Name two XFL teams. No? Name one city with an XFL team. No? Tell me what XFL stands for. Wrong. Trick question. It stands for nothing. Look to it for any meaning at all and you will come up short.
We can really only take one lesson from the existence of the XFL. In 2001 the WWE, an organization which specializes in theatrical circuses parodying a fake sport, and NBC, a foundation dedicated to ensuring Americans are able to see as many advertisements as possible during their short and miserable lives, came together to answer modern society’s most pressing question: what if there was more football after the Super Bowl. What if the football didn’t stop. They thought it would be pretty cool if it didn’t.
A lot of people did not think it was all that cool, and so the XFL played one season and promptly went bankrupt. In 2018, XFL founder Vince McMahon decided this was a big fluke and reunited Dwayne Johnson with his ex-wife Dany Garcia, to re-found the XFL with play to begin Feb. 2020. It turns out Feb. 2020 was a bad time to be getting into the business of slamming men into one another before large crowds. Now, three years later, the XFL is rising from the ashes for its first full season. You probably didn’t notice.
The XFL’s inaugural game attracted roughly 1.5 million viewers. For contrast, the least-viewed game of the 2022-2023 TV-broadcast NFL season was a Monday-night 7-41 Titans Bills blowout broadcast at the same time as a Vikings-Eagle showdown; it drew eight million viewers. A steep drop-off into the second week has put the XFL’s viewership in the same neighborhood as a good MLS game. You know, the MLS? American soccer?
I hate to say all these cruel and true things about the XFL, because millions of Americans and I share a basic philosophy with the league, which is that American professional sports seasons are too short, too buttoned-up, and not all that interesting. Americans are confronted with a small number of teams which are locked into monopolistic leagues hellbent on squeezing money out of unshifting markets that produces constant tension and frequent hatred between fans, players, and team owners. American sports presents itself, and is, more like a smattering of corporate brands we can arbitrarily swear allegiance to, rather than as intangible cultural possessions of communities and places. The XFL does not change this, and is instead precisely the kind of profit-driven, highly corporate sports venture that the NFL embodies. Its problem is only thinking it can play the same game as the NFL and survive.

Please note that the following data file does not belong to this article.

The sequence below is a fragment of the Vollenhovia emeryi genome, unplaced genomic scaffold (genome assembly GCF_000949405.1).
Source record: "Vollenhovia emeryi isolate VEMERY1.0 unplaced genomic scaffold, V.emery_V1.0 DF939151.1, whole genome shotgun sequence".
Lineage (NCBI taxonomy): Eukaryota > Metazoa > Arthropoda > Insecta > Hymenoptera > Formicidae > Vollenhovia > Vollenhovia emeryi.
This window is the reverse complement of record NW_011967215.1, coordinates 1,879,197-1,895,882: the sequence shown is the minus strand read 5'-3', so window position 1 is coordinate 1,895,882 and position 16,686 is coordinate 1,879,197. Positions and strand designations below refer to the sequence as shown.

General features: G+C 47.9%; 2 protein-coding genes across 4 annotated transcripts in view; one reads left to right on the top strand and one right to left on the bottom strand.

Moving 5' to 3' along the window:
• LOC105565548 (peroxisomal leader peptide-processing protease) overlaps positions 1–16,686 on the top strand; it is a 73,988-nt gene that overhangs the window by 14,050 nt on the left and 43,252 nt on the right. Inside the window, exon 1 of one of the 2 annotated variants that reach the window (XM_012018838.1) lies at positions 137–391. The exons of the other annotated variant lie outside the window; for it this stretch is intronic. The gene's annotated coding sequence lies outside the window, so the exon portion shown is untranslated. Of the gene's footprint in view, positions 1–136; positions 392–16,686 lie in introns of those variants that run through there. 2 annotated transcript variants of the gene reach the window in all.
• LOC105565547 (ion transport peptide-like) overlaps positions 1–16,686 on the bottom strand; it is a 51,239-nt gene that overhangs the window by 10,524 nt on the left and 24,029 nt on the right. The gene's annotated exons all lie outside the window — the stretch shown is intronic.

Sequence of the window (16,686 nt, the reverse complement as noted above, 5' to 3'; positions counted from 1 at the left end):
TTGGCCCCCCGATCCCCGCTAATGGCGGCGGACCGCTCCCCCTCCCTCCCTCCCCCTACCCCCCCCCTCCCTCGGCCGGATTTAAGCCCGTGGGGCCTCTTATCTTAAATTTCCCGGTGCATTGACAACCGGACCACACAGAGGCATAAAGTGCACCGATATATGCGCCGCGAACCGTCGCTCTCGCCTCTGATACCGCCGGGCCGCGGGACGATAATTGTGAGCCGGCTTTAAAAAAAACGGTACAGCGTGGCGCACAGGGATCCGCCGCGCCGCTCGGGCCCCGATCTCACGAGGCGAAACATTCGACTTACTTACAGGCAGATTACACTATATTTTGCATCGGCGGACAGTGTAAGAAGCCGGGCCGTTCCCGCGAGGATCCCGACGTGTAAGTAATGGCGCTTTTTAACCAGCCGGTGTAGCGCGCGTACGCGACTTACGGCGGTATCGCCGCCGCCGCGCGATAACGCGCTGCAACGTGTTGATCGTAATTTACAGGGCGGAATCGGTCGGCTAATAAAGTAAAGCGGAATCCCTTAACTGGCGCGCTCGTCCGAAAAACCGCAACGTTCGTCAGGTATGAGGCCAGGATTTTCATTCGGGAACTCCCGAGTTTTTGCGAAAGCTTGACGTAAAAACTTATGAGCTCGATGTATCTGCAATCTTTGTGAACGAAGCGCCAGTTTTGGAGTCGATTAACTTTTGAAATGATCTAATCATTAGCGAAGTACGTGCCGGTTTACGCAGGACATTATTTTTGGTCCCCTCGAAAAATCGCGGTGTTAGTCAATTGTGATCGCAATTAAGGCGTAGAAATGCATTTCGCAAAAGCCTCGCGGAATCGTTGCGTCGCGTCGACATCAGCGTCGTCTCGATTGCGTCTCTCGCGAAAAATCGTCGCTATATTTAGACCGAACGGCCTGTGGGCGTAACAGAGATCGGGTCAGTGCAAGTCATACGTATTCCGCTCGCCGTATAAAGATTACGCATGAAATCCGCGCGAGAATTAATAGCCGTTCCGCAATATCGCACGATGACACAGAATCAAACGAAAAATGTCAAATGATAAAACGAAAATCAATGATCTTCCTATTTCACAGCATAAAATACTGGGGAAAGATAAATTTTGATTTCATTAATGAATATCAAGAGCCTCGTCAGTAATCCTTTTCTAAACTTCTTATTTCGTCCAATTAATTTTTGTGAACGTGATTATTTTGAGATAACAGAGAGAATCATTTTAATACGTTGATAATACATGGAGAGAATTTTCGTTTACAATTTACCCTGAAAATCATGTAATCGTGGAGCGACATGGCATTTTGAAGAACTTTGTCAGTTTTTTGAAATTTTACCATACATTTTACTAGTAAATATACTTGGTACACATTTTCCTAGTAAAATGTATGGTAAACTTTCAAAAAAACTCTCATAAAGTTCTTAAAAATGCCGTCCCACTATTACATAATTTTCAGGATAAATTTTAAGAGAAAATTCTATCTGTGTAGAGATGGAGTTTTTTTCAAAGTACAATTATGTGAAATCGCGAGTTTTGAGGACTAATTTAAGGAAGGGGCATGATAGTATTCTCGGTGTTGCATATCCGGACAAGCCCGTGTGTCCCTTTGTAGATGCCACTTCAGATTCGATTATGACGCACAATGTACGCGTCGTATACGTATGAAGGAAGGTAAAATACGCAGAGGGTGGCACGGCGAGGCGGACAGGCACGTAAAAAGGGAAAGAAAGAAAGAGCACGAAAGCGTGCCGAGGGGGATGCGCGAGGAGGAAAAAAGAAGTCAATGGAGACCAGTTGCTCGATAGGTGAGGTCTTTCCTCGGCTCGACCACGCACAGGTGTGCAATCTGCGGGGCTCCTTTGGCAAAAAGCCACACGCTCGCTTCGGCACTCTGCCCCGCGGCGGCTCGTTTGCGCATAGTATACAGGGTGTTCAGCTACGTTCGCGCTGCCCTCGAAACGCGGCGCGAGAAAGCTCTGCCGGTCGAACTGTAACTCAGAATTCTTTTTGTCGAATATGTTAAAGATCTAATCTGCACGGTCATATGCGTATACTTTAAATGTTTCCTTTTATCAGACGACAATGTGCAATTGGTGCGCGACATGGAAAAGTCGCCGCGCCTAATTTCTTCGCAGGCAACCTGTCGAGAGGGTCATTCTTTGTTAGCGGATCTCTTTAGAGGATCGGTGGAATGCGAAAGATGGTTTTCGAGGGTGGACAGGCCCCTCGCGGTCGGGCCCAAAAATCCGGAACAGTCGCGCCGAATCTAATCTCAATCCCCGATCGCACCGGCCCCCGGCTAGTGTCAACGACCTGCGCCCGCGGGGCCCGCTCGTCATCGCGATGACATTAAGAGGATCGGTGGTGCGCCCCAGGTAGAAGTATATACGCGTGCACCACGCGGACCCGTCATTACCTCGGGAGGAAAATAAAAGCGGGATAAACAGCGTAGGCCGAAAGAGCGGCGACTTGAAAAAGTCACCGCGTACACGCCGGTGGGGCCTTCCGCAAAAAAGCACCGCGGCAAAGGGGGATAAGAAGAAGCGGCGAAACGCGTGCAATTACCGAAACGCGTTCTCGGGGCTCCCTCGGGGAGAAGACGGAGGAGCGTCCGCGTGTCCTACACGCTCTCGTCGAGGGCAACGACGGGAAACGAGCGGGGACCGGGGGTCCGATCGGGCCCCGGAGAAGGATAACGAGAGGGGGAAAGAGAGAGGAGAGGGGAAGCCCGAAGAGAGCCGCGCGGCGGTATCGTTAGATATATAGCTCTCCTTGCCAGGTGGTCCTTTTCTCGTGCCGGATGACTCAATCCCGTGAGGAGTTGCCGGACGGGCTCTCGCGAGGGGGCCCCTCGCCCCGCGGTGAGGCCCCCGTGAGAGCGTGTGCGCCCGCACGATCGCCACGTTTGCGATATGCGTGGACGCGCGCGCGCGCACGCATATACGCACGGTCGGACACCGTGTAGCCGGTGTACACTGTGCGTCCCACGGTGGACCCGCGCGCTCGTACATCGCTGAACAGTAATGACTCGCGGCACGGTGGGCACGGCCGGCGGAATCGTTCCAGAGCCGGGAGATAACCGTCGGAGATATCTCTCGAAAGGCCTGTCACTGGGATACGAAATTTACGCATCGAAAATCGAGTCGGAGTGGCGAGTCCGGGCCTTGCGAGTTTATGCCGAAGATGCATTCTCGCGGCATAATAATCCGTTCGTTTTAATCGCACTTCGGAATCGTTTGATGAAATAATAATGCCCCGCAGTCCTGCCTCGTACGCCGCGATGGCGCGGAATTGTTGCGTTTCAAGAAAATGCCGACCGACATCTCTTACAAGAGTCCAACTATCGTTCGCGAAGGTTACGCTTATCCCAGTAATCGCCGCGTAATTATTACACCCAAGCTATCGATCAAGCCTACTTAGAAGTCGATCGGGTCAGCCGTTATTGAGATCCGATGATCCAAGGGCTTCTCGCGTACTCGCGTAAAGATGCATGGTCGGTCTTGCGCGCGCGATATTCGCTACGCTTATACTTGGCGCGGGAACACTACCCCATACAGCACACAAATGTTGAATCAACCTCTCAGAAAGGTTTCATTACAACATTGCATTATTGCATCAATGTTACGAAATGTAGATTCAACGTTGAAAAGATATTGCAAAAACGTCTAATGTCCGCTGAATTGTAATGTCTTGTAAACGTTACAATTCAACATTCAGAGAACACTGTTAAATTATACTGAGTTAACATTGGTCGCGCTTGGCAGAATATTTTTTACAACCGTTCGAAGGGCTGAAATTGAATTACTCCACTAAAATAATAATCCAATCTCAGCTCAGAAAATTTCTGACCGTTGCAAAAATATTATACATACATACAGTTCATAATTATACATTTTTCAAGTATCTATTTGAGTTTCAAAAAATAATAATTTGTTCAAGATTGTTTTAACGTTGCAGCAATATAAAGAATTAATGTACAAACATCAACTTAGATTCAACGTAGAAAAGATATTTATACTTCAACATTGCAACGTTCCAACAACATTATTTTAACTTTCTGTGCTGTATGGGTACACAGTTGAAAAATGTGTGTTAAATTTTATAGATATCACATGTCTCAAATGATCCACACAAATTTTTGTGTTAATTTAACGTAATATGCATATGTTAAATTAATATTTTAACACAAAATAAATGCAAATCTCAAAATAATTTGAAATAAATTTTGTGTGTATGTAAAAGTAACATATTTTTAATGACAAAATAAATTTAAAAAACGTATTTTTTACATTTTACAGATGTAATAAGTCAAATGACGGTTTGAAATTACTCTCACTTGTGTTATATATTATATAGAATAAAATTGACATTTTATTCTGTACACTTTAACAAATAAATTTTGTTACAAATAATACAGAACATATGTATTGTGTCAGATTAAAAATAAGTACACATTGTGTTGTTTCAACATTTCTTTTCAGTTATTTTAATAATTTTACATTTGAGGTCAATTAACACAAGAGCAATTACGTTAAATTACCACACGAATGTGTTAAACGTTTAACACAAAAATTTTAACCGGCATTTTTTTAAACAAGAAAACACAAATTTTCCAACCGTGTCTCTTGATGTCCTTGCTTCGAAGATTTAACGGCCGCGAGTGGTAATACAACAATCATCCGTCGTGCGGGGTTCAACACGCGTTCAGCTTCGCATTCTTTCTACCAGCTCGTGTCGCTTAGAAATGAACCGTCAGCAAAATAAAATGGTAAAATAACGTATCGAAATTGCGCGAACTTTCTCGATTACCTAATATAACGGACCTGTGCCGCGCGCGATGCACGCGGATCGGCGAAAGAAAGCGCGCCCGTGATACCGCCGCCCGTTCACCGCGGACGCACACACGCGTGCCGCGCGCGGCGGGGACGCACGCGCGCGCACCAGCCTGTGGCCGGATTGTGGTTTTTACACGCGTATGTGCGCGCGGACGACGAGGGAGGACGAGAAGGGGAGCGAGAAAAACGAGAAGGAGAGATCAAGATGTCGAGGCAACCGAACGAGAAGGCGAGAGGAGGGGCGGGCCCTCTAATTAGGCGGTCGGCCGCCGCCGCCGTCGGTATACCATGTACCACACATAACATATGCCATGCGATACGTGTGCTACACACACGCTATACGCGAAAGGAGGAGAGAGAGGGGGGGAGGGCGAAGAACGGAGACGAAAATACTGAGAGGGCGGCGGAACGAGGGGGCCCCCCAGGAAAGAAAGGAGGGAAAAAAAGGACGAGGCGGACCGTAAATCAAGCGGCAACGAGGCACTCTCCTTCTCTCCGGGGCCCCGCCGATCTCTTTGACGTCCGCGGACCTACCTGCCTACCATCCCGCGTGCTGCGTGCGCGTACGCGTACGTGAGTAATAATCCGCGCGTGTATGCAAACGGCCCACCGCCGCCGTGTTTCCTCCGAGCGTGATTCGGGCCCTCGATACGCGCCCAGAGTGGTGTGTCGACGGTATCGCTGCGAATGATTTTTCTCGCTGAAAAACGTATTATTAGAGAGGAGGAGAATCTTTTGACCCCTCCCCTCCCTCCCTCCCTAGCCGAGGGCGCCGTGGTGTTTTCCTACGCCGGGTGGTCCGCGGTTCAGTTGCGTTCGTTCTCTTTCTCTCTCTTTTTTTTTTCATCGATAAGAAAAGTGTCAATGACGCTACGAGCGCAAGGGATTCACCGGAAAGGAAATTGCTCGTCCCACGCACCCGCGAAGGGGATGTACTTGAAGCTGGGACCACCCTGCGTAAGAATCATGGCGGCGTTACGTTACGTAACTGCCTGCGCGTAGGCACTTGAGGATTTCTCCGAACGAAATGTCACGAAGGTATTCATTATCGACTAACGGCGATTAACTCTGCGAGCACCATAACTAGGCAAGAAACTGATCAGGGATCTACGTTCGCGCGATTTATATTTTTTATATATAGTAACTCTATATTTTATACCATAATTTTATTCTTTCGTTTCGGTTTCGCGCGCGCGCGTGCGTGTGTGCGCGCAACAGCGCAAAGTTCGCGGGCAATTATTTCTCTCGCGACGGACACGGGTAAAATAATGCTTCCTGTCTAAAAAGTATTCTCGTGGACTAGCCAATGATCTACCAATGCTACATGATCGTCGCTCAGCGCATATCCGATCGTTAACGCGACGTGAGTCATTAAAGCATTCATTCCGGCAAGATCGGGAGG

Residents of the UK have, on a per-capita basis, three times more premier league teams than Americans do NFL teams. The largest sport in terms of teams in North American is baseball, with 236 teams if you count the lowest depths of the minor league. The English football system holds almost 100 for a population less than one-fifth of the United States’. England has no XFLs. When, in 2021, the greatest clubs in European soccer proposed to create a super-league to rival the NFL in corporate shlock, the backlash was so enormous that the league dissolved in weeks. Long seasons, local clubs, and the constant drama and feedback of the relegation system have produced a European sports ecosystem that has stood the test of time. If Americans want to think about ways to mix up their sports leagues, it wouldn’t be a mistake to look to this athletics of terroir, one where small cities and towns are not forced to kowtow to big cities’ franchise-attracting markets and where teams exist independent of the locales whose names they plunder. It would not be a mistake to consider doing the opposite of the XFL.